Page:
With the exception of horrible morning sickness, things were going fairly well in the beginning of the pregnancy. I had lengthy doctor appointments and level II ultrasounds every 2-3 weeks, which continued to show the babies were healthy and things were progressing as “normal”. When I was 16 weeks along, I was put on bed rest to keep the four of us as healthy and stress-free as possible. At 26 weeks, I was diagnosed with gestational diabetes and became insulin dependent, which is very common with multiples.

At my 28 week ultrasound/appointment, my husband, mom, sister and I were all excited to see the babies in action during my first level III ultrasound. About half way through the ultrasound, the technician excused herself. She came back in with a few doctors and they all starred at the large screen monitor as she was checking “Baby C”. After a few head nodding gestures amongst the doctors, we were told that “Baby C” appears to have an overriding aorta. This heart defect is usually one of four defects found with a heart defect called Tetralogy of Fallot.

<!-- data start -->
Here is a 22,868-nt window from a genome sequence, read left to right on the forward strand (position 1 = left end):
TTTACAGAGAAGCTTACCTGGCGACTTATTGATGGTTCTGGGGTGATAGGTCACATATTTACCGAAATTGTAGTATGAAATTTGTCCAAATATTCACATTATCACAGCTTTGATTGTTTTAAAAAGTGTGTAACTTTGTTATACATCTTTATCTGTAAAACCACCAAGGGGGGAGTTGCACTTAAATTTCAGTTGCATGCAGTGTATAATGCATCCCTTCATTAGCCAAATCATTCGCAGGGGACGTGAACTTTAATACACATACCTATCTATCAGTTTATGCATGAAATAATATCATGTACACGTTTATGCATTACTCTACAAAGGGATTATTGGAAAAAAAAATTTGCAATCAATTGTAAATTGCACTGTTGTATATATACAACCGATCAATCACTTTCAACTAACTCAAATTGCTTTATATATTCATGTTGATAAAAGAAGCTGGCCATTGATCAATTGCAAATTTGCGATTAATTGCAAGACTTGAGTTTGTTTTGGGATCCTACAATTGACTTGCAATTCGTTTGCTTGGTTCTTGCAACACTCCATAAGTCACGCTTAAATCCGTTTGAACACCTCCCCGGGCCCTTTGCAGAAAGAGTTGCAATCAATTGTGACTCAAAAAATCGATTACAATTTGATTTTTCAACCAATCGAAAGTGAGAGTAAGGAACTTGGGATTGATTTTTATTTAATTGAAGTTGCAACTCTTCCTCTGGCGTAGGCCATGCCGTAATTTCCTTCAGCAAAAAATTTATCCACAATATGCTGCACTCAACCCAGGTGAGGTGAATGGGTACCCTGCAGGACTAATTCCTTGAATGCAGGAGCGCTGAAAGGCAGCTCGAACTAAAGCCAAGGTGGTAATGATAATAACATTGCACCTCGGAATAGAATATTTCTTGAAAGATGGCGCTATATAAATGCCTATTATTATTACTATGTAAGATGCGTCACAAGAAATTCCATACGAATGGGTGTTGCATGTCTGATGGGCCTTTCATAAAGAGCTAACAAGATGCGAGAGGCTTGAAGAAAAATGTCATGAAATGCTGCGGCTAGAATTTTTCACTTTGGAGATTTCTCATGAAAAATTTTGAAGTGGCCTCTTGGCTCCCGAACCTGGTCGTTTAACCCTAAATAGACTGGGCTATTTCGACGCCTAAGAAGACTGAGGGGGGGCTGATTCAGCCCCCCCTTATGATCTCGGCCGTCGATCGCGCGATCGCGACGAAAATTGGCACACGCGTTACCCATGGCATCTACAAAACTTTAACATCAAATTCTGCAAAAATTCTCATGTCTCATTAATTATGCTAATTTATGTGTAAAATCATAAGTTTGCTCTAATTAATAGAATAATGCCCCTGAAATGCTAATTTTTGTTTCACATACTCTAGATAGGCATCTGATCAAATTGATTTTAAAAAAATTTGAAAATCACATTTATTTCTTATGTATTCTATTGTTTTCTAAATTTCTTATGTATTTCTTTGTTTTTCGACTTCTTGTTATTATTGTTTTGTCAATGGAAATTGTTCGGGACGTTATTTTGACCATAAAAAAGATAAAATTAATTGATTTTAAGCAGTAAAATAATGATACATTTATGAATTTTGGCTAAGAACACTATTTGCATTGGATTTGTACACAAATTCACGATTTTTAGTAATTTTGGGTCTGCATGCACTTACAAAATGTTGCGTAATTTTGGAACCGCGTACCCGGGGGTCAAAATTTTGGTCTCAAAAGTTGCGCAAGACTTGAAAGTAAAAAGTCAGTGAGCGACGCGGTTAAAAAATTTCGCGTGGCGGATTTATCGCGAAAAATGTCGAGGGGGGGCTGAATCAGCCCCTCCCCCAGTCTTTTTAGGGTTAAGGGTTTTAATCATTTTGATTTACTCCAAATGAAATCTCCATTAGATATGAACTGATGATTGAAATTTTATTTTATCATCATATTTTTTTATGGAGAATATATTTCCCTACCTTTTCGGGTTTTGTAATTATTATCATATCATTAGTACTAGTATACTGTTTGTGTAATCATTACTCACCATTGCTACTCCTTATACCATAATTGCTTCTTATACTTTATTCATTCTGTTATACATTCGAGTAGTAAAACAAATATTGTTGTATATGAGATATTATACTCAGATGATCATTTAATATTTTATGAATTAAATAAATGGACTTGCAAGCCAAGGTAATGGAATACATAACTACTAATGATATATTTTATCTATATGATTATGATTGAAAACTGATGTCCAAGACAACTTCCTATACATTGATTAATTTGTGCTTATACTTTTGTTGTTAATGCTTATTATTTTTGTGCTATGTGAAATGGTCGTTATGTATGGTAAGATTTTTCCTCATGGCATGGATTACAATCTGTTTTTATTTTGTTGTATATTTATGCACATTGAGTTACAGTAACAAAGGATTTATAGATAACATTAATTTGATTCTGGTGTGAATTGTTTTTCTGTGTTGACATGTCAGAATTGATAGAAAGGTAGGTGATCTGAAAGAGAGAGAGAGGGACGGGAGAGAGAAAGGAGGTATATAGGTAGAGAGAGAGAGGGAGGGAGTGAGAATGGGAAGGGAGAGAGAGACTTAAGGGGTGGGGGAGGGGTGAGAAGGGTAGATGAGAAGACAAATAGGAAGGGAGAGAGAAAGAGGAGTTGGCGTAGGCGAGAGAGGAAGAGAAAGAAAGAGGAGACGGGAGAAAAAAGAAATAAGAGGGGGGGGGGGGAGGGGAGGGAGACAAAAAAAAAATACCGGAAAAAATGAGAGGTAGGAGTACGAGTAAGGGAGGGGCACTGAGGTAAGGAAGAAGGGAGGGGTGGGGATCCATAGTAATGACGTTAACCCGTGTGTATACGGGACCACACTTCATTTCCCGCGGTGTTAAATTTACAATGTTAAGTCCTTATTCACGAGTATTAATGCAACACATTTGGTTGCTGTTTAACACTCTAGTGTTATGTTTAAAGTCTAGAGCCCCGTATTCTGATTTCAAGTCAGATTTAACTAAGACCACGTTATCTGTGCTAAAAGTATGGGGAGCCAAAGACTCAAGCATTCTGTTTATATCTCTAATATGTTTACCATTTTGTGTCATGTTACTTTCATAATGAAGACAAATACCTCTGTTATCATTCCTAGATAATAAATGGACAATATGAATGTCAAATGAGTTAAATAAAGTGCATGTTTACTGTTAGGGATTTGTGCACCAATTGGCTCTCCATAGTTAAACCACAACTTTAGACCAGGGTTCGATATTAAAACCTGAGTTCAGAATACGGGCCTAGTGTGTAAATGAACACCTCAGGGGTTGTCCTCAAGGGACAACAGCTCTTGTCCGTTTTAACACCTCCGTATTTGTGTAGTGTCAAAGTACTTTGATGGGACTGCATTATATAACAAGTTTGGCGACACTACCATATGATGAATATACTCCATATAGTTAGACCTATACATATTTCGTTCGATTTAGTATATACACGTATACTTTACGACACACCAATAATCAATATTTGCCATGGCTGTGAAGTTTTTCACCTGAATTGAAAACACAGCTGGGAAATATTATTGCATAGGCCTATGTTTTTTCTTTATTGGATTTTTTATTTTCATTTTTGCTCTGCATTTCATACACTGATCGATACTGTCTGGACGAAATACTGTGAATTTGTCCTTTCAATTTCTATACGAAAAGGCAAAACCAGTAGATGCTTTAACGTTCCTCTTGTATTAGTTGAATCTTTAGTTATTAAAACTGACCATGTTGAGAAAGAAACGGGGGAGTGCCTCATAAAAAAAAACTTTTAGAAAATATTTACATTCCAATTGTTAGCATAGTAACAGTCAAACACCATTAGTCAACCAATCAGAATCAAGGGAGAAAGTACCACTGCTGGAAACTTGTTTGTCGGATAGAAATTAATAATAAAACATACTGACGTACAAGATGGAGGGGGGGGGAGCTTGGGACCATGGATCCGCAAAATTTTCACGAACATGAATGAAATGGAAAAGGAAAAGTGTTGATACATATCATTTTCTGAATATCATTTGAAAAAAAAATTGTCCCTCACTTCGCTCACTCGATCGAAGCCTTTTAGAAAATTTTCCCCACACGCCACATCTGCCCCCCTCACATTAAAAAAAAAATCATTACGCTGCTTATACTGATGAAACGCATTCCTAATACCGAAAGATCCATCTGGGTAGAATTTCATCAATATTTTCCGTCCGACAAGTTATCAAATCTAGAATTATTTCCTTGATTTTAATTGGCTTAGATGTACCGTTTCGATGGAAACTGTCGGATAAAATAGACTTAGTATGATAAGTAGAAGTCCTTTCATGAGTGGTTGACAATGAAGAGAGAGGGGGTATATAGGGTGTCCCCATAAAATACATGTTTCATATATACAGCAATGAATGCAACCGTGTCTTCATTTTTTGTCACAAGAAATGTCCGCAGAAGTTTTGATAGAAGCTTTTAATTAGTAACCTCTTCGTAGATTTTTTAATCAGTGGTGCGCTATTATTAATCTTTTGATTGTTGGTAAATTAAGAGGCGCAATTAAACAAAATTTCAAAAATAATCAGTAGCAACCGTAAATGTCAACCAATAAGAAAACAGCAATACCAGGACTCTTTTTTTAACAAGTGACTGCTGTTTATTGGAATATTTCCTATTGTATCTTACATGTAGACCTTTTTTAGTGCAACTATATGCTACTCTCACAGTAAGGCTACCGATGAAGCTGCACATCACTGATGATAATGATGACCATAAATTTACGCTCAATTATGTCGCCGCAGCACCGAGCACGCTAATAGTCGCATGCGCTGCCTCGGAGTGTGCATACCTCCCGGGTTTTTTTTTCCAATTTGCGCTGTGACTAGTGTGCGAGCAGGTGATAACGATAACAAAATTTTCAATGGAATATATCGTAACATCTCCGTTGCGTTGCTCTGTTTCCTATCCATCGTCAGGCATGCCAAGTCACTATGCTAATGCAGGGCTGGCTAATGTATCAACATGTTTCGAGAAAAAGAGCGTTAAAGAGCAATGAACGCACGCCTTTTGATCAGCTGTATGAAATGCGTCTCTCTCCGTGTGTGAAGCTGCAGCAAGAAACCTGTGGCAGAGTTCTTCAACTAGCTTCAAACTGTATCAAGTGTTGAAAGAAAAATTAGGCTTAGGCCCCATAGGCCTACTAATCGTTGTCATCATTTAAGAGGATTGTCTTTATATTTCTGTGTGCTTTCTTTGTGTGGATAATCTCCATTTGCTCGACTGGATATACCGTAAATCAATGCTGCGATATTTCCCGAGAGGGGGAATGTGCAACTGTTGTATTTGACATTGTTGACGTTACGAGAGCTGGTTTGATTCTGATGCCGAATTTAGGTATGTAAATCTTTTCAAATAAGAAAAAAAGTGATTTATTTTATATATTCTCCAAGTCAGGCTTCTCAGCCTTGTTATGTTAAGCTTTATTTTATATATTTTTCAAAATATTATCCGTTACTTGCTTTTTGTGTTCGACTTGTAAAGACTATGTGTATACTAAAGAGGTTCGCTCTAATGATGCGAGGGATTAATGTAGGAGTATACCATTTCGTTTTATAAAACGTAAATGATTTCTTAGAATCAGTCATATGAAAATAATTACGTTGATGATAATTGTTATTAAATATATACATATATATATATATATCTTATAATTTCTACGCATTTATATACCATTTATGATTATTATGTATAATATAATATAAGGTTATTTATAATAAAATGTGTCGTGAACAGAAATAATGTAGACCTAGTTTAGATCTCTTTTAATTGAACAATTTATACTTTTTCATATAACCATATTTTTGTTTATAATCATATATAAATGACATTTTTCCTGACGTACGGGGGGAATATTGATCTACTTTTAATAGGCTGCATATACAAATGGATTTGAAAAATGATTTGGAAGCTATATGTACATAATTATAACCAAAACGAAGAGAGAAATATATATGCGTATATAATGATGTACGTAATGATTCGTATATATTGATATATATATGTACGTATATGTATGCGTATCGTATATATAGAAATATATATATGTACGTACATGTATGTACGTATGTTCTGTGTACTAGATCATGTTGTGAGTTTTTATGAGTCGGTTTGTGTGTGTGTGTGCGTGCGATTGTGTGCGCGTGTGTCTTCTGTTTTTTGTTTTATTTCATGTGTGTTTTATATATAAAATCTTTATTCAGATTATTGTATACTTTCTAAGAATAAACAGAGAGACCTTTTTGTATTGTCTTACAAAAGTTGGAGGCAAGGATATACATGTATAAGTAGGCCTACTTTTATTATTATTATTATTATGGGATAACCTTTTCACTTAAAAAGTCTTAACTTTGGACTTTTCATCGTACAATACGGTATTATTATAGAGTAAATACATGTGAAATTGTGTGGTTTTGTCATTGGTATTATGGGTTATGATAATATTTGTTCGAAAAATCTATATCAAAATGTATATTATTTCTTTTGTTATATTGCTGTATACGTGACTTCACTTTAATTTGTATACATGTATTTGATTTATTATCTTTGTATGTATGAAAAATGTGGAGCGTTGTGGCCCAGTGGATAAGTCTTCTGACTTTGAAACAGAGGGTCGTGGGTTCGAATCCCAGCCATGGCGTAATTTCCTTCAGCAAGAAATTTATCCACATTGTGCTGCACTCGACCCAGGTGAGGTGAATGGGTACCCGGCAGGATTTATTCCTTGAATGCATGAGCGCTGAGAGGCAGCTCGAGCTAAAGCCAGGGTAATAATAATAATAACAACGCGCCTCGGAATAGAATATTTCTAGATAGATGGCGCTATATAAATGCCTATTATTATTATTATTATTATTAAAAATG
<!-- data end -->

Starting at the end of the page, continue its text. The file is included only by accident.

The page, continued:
My stomach dropped, heart grew heavy and eyes filled with tears. As a mother, I will never forget the heart ache and loneliness I felt. Even though my husband, mother& sister were with, I felt completely alone and was beyond devastated.

A week later, we had in-uteri heart echoes done on all of the babies and it confirmed that “Baby C” had Tetralogy of Fallot (TOF). A few days later, we met with the heart surgeon who explained what TOF was, how it’s surgically repaired, and what the care plan was for our baby.